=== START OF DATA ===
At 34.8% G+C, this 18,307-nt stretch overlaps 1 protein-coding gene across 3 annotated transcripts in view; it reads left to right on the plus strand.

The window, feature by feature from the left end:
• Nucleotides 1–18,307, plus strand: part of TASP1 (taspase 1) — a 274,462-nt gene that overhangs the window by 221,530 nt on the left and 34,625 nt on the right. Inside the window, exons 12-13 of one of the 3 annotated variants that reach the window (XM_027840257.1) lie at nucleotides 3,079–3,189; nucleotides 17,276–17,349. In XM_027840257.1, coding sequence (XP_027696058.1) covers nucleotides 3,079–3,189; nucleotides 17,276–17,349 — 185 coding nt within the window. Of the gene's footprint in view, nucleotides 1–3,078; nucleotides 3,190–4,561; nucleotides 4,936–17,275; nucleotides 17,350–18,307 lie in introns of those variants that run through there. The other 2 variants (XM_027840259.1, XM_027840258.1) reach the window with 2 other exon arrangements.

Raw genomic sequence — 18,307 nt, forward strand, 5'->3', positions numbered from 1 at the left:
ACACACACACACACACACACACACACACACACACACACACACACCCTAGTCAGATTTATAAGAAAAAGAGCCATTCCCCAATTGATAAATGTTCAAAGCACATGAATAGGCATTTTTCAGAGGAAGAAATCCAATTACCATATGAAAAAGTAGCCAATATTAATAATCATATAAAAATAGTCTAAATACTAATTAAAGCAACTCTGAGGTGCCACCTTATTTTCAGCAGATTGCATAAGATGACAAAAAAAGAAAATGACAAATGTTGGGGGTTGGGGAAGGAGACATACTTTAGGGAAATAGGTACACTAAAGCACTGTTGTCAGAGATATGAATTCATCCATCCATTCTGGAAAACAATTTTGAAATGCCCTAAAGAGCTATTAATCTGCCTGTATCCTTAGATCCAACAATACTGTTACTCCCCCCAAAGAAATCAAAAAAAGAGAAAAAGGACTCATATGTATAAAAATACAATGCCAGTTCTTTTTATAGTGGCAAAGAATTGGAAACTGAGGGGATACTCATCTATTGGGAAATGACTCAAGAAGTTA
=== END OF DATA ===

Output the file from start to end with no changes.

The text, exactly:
At 34.8% G+C, this 18,307-nt stretch overlaps 1 protein-coding gene across 3 annotated transcripts in view; it reads left to right on the plus strand.

The window, feature by feature from the left end:
• Nucleotides 1–18,307, plus strand: part of TASP1 (taspase 1) — a 274,462-nt gene that overhangs the window by 221,530 nt on the left and 34,625 nt on the right. Inside the window, exons 12-13 of one of the 3 annotated variants that reach the window (XM_027840257.1) lie at nucleotides 3,079–3,189; nucleotides 17,276–17,349. In XM_027840257.1, coding sequence (XP_027696058.1) covers nucleotides 3,079–3,189; nucleotides 17,276–17,349 — 185 coding nt within the window. Of the gene's footprint in view, nucleotides 1–3,078; nucleotides 3,190–4,561; nucleotides 4,936–17,275; nucleotides 17,350–18,307 lie in introns of those variants that run through there. The other 2 variants (XM_027840259.1, XM_027840258.1) reach the window with 2 other exon arrangements.

Raw genomic sequence — 18,307 nt, forward strand, 5'->3', positions numbered from 1 at the left:
ACACACACACACACACACACACACACACACACACACACACACACCCTAGTCAGATTTATAAGAAAAAGAGCCATTCCCCAATTGATAAATGTTCAAAGCACATGAATAGGCATTTTTCAGAGGAAGAAATCCAATTACCATATGAAAAAGTAGCCAATATTAATAATCATATAAAAATAGTCTAAATACTAATTAAAGCAACTCTGAGGTGCCACCTTATTTTCAGCAGATTGCATAAGATGACAAAAAAAGAAAATGACAAATGTTGGGGGTTGGGGAAGGAGACATACTTTAGGGAAATAGGTACACTAAAGCACTGTTGTCAGAGATATGAATTCATCCATCCATTCTGGAAAACAATTTTGAAATGCCCTAAAGAGCTATTAATCTGCCTGTATCCTTAGATCCAACAATACTGTTACTCCCCCCAAAGAAATCAAAAAAAGAGAAAAAGGACTCATATGTATAAAAATACAATGCCAGTTCTTTTTATAGTGGCAAAGAATTGGAAACTGAGGGGATACTCATCTATTGGGAAATGACTCAAGAAGTTA